It is a step forward, I welcome it, but they have [Cuba] on another list, what I want is what all the other countries are asking for. Only two countries in the world are in favor of the blockade of Cuba, only two … And terrorism for what? Pure excuses! This is ideologically loaded. And there’s also a group in the United States that benefits a lot from this policy at the expense of the suffering of the Cuban people, congressmen, senators, and some have made a lot of money with this extremist policy of punishing the Cuban people.

López Obrador’s declaration came a few days before his successor, Claudia Sheinbaum, who has also expressed opposition to the US’s Cuba policy, was overwhelmingly elected to a six-year presidential term.

Colombia reiterated “its call to the United States of America to rescind the unjust designation of Cuba as a state sponsor of terrorism, which affects migration processes and, above all, ignores Cuba’s decades-long commitment to the search for peace in Colombia and the region.” Colombia has been one of the most significant critics of Cuba’s inclusion on the SSOT list. The peace talks held in Havana between the Colombian government and the ELN guerrilla group were weaponized by the Trump administration in 2021 to claim Cuba was hosting terrorists on its territory and should therefore be redesignated as a state sponsor of terrorism. The Petro administration in Colombia has since denounced this decision as harmful to the Colombian peace process and disloyal to the guarantors and hosts who contributed the most to it. On May 17, Colombia’s foreign minister, Luis Gilberto Murillo, stated: “We will continue to insist that it is not fair that the island remains on the general list of countries that ‘sponsor terrorism,’ which leads to the maintenance of adverse conditions which affect migration.”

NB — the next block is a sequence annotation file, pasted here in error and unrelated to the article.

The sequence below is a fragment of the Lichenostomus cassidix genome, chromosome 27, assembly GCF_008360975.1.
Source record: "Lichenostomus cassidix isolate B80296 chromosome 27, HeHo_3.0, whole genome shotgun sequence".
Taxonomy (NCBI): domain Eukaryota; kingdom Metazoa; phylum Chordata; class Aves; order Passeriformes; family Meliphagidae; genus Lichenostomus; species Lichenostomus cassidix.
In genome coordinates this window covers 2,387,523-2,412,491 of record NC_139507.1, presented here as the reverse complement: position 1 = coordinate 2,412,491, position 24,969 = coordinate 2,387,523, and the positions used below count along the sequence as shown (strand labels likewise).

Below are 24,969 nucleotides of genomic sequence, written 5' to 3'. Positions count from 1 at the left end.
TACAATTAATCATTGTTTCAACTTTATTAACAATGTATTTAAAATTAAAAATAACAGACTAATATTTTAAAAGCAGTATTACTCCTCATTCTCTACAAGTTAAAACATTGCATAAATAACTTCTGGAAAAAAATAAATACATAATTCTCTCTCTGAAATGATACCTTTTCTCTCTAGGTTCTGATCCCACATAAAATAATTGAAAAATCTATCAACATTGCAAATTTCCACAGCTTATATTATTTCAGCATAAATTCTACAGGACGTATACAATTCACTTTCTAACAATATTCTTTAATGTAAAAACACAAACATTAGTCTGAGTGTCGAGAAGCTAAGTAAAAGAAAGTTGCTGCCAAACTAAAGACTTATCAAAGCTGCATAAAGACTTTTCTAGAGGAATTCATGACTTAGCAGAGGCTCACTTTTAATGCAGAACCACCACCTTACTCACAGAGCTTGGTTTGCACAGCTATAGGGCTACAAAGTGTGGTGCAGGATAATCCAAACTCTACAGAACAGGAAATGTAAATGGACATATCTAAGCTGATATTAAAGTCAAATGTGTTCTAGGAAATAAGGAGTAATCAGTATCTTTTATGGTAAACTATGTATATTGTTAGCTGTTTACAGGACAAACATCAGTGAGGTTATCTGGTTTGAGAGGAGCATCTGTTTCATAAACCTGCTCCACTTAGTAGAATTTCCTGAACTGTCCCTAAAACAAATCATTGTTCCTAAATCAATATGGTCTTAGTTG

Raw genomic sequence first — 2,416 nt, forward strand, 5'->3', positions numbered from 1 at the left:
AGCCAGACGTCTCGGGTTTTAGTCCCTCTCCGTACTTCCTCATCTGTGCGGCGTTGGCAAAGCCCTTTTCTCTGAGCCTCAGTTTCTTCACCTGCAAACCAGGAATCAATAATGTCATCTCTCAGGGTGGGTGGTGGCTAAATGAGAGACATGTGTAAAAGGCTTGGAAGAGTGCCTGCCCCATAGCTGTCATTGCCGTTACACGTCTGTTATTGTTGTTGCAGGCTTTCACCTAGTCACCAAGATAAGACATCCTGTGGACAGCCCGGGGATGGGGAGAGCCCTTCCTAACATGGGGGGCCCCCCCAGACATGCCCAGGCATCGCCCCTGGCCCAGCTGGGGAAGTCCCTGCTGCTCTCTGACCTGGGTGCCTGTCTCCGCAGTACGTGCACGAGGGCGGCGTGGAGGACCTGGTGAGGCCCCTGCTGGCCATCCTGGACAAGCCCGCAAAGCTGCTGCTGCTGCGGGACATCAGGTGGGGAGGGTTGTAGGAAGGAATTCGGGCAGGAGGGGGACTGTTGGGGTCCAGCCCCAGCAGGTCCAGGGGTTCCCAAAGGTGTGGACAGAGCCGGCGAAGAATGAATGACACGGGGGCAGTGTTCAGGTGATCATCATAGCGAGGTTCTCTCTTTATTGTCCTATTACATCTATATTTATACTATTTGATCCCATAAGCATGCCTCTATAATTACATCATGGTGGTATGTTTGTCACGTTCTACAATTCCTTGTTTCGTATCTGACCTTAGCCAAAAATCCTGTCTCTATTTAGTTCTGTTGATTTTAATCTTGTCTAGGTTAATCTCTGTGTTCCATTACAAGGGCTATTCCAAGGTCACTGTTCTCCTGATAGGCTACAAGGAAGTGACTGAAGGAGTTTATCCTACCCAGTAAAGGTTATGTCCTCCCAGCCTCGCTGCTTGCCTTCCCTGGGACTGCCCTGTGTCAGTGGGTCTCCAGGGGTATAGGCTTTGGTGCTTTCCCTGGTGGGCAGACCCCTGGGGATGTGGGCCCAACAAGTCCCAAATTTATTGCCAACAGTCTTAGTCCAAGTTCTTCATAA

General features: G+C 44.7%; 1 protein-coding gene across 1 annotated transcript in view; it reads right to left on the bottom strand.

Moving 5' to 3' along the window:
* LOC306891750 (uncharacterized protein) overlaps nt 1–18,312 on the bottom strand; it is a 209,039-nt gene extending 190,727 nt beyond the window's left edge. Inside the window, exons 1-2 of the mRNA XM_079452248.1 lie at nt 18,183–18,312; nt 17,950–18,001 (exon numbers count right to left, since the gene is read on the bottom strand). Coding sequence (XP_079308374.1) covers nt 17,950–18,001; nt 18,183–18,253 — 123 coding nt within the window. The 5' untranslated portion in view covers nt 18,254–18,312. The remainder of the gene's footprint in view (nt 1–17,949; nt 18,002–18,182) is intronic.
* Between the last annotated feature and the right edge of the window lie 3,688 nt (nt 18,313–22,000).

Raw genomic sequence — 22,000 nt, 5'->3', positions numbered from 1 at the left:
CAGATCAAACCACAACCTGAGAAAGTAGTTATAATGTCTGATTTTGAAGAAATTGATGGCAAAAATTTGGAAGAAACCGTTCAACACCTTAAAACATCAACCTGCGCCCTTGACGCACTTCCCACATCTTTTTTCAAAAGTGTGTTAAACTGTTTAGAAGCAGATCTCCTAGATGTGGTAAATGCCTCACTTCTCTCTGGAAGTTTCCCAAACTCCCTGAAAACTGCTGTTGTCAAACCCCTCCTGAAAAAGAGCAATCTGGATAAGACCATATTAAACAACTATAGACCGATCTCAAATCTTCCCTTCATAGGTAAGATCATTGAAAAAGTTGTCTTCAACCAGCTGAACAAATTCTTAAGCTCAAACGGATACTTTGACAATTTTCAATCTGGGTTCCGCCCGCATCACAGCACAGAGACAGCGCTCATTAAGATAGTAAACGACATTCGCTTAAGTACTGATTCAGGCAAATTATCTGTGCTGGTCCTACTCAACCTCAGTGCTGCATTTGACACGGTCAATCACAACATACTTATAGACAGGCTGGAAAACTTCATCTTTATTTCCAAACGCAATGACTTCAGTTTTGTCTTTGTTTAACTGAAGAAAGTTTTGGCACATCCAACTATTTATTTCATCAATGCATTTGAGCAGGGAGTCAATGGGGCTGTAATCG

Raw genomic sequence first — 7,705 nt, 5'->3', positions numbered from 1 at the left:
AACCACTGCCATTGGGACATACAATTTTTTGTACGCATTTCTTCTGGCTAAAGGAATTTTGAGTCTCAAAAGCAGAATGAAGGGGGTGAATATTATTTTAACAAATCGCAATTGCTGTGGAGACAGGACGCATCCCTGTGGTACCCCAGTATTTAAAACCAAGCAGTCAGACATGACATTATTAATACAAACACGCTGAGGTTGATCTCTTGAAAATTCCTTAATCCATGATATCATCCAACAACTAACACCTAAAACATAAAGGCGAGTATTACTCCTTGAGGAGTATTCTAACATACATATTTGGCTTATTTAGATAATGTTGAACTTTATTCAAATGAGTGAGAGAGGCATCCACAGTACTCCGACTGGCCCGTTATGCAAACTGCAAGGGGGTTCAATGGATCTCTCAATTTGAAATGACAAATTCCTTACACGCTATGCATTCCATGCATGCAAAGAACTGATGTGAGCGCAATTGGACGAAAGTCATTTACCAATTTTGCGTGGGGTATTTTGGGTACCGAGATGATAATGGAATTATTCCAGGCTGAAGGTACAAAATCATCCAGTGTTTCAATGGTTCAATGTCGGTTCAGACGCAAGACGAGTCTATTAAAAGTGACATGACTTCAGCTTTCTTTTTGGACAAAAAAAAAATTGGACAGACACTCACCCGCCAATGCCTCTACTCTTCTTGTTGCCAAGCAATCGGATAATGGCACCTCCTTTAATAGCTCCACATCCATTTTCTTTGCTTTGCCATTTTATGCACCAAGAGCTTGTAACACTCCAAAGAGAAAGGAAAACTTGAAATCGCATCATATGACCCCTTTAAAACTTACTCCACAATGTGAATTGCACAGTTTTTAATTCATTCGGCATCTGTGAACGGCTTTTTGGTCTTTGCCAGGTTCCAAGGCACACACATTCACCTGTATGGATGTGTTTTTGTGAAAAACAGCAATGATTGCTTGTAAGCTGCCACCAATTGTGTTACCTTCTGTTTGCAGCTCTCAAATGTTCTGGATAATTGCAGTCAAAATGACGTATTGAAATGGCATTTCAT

Chile, a close US ally, “encouraged the US to evaluate [Cuba’s] prompt removal from the list of State Sponsors of Terrorism, the consequences of which directly affect the people.” 

Barbados also deplored the political nature of Cuba’s inclusion on the list and stated “that there was absolutely no justification for Cuba to have been placed on the List of State Sponsors of Terrorism back in January 2021. Equally, no such justification exists today.”

A number of governments emphasized the human impact of the administration’s Cuba policy. Honduras, for example, stated that the redesignation of Cuba as a state sponsor of terrorism constituted “a threat to the development and well-being of the Cuban people,” while Bolivia denounced Cuba’s inclusion on the list as a “serious violation of the Human Rights of the Cuban people.” Barbados denounced that “Cuba’s unjust inclusion on the [list] has caused and continues to cause severe damage to the economy of Cuba and tremendous suffering to the Cuban people.”